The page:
Seven hours with Diablo III
- — 15 May, 2012 22:00
I'm a bit self-indulgent at first, here, I admit. But stick with it, it has actual game stuff!
Waiting, like thousands of others, for the Diablo server to open at 7:01pm. My coffee is by my side, I’m awaiting my co-op buddy on Skype, and my 7.60GB client is downloaded, installed, troubleshot (don’t get me started) and ready to go.
Connecting to server.
EULA, EULA, EULA. (Yes, I really had to agree to three EULAS before I could continue).
Retrieving hero list...
Everything is incredibly sluggish, but it's working, it’s really working!
I’m in, ready to create my hero. I opt for a female Wizard named Akasha.
I click Create Hero and wait.
Error 30008 – server is busy.
Error 3006 – connection timed out.
I click Create Hero again, and again, and again. 20 minutes passes while Errors 30008 and 3006 and I become friends.
I hit the back button to take me to the login screen, since this worked, maybe once, while testing out the Beta.
Dumb move. Now I can’t log in. But at least my co-op buddy has joined me on skype so we can chat as we hit Ctrl-V, Enter like manic rats awaiting a pellet.
My partner in crime is a WoW player from way back, so he’s used to the rapid-fire password entry manouvre from the days of Wrath of the Lich King. He had to point out that I could use ctrl-v rather than retyping my password each time. Heh.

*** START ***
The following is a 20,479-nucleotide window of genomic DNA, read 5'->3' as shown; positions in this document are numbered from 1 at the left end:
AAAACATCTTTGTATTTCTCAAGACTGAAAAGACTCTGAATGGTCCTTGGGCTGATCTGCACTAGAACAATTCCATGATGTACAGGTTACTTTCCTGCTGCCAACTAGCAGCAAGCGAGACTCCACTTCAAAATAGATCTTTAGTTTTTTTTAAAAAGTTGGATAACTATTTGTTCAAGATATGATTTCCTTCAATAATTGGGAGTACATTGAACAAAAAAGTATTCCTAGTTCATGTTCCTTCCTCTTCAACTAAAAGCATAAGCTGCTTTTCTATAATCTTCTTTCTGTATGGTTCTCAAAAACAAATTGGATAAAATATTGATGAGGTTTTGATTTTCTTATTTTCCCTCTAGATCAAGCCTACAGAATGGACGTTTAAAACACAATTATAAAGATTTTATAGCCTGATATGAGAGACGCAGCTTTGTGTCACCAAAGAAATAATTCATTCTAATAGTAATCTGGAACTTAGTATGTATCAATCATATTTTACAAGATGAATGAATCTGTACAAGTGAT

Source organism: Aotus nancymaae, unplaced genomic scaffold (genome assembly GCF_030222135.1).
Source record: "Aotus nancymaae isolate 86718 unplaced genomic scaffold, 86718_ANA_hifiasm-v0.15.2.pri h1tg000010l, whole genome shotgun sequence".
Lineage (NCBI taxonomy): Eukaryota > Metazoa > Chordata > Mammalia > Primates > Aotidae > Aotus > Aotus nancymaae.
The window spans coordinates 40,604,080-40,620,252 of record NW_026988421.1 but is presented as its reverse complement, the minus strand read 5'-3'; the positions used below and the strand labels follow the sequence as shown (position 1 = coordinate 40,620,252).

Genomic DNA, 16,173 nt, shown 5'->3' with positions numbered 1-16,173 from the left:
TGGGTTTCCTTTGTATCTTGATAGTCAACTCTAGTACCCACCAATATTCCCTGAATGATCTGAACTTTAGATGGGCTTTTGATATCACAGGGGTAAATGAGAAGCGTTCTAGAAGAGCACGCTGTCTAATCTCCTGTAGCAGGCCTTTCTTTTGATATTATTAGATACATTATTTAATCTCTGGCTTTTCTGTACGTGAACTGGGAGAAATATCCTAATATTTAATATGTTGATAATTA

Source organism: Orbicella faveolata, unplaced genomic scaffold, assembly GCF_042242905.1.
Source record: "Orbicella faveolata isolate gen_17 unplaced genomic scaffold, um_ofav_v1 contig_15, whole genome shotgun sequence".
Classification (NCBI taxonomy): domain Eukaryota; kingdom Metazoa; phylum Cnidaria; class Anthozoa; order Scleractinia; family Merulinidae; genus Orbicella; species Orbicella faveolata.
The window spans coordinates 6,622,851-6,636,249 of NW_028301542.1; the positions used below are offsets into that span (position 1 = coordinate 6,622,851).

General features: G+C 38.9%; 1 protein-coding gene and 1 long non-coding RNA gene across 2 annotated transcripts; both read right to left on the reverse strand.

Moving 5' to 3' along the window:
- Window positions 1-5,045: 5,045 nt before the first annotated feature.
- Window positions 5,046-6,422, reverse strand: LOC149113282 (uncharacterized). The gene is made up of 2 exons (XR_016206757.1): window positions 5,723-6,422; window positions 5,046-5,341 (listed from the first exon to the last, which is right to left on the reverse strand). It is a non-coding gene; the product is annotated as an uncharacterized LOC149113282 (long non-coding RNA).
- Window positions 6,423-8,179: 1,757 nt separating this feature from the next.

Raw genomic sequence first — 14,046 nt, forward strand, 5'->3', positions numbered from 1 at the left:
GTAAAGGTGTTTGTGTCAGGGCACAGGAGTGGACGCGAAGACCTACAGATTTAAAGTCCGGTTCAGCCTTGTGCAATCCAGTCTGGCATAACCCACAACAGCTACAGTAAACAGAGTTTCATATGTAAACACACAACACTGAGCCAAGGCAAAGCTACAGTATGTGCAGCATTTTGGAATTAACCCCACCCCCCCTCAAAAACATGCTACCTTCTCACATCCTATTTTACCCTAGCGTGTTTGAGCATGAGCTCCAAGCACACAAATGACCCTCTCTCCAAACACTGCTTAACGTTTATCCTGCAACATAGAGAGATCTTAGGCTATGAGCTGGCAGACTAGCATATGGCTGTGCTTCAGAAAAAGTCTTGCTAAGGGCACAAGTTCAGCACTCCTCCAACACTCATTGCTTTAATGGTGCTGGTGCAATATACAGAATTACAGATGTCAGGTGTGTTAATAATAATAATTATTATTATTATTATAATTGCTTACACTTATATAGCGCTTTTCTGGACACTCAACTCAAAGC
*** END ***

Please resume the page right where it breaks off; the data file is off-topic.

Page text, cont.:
After a while, I start getting hungry.
“What time is it?” I ask my companion.
“How long does it take for RSI to start?”
“Mine already has. Go get some food. I’ll text you if I get in.”
I have a cup-a-soup and some rice crackers, after I discovered that the mere thought of walking up the road to the fish and chip shop gave me the “but I might miss out on a login window” panic.
A new message from Blizzard appears alongside the login screen. Apparently, it’s breaking news that the server is kinda busy.
It’s been breaking on Kotaku, Reddit and my Facebook feed for a while now.
Maybe it’s meant to be a pun: “breaking” news, broken server?
I start checking out Reddit threads and wondering what time folks in California will give up and go to bed, allowing us access to the server.
Diablo is apparently the most pre-ordered game in history. The stressed servers seem less surprising, as a result.
Suddenly, I’m in.
Apparently, 1:45am is the time that Californians decide that bed is a better bet than trying to access Diablo servers.
And despite all the error messages about Akasha having timed out, there she stands, ready for me to start the game.
My companion also gets in, and creates his Demon Hunter, which he calls Smexxy.
We’ve chosen these characters for very deliberate reasons. You start out in Diablo III with nothing but the clothes on your back, a class weapon and two healing potions.
We discovered along the way that it’s nigh-on impossible to get killed before you get into Tristram. Seriously, the monsters outside town walk away from you rather than beat you to death if you haven’t gotten to level 2 yet. That’s great for people just starting out and needing to get the hang of how to attack things in Diablo, but it doesn’t mean you have an easy ride of things. Some characters are notably weak until they get bonus skills at level 6.